Illustration: Sarah Grillo/Axios

Amazon's Valentine's Day decision to break-up with New York before New York broke up with it looks to be the crescendo in a major sea change involving big companies and the municipalities they would like to call home.

Between the lines: As Axios' Erica Pandey reported this week, public outcry against spending taxpayer dollars to subsidize big companies is spreading. Where the trend has been perhaps most pronounced and unexpectedly so recently has been in the NFL.

The Los Angeles Rams' new $5 billion mixed-use stadium facility will be privately funded, and include an entertainment complex as well as a skilled jobs and apprenticeship component where 30% of positions are dedicated to local residents.

  • That's in stark contrast to the Atlanta Falcons, who got roughly $700 million from taxpayers to build Mercedes Benz Stadium, and the Minnesota Vikings, who secured nearly $500 million of public funding for U.S. Bank Stadium in deals signed earlier this decade.
  • Bonds used to finance professional sports stadiums cost U.S. taxpayers more than $3.7 billion between 2000 and 2014, a 2016 study by the Brookings Institution found.

The Oakland Raiders still haven't secured a location to play their home games next year, as politicians in Alameda County, Calif. have refused to let the Raiders play in the Oakland Coliseum after their lease expires.

The Washington football team was rebuffed earlier this week by Maryland Gov. Larry Hogan who said he was stopping his pursuit of building a stadium, at least "at this time." Washington's owner, Daniel Snyder, has attempted to secure competing offers from Washington D.C., Maryland and Virginia, much as Amazon did with its HQ2 search.

The bottom line: What may be most notable is the tech companies that have secured deals with cities for new buildings during the time Amazon has been mired in bad publicity for its fight over HQ2, Axios' Ina Fried notes.

Apple set up shop in Austin, pledging to invest $1 billion there.

  • It's also setting up new offices in Seattle, San Diego and the Los Angeles suburb of Culver City and expanding operations in Pittsburgh, New York, Boston, Portland, Oregon and Boulder, Colo.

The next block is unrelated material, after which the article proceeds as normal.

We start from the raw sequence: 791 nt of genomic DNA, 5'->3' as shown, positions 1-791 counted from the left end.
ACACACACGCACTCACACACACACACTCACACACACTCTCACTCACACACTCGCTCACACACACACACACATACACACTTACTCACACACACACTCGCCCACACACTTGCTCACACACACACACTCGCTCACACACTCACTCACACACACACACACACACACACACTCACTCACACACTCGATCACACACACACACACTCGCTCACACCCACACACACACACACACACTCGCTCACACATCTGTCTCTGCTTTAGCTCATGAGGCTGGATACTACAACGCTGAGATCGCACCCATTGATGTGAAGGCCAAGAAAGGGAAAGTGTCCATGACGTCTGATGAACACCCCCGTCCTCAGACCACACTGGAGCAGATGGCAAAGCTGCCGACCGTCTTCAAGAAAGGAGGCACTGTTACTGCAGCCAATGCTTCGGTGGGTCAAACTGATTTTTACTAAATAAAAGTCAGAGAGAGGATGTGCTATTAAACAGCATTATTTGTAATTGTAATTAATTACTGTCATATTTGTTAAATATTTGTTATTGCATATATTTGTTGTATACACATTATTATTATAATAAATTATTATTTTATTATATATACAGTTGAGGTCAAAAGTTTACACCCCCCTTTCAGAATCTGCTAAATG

• Impact: No public search, minor tax breaks.

Google announced last year a major expansion in New York, spending $2.4 billion to acquire Chelsea Market and then, in December, announcing a further $1 billion investment.

  • The company announced it was spending $13 billion this year on data centers and offices throughout the U.S.
  • Impact: Lots of jobs in New York, no tax breaks.

Go deeper: When tax incentives for jobs go wrong

Go deeper

Updated 2 hours ago - Politics & Policy

Coronavirus dashboard

Illustration: Sarah Grillo/Axios

  1. Global: Total confirmed cases as of 11 a.m. ET: 31,937,244 — Total deaths: 977,624 — Total recoveries: 22,013,874Map.
  2. U.S.: Total confirmed cases as of 11 a.m ET: 6,937,145 — Total deaths: 201,959 — Total recoveries: 2,670,256 — Total tests: 97,459,742Map.
  3. Health: The coronavirus is surging again — Johnson & Johnson begins large phase 3 trial — The FDA plans to toughen standards.
  4. Media: Pandemic spurs journalists to go it alone via email.
  5. Technology: The tech solutions of 2020 may be sapping our resolve to beat the coronavirus
  6. Sports: Here's what college basketball will look like this season.
Updated 3 hours ago - Politics & Policy

Republicans condemn Trump's refusal to commit to peaceful transfer of power

Photo: Joshua Roberts/Getty Images

A number of prominent Republican lawmakers addressed President Trump's refusal on Wednesday to commit to a peaceful transfer of power if he loses November's presidential election.

Driving the news: Senate Majority Leader Mitch McConnell tweeted, "The winner of the November 3rd election will be inaugurated on January 20th. There will be an orderly transition just as there has been every four years since 1792."

4 hours ago - Technology

Pandemic spurs journalists to go it alone via email

Illustration: Aïda Amer/Axios

A slew of high-profile journalists have recently announced they are leaving newsrooms to launch their own, independent brands, mostly via email newsletters.

Context: Many of those writers, working with new technology companies like Substack, TinyLetter, Lede, or Ghost, have made the transition amid the pandemic.

Get Axios AM in your inbox

Catch up on coronavirus stories and special reports, curated by Mike Allen everyday

Please enter a valid email.

Subscription failed
Thank you for subscribing!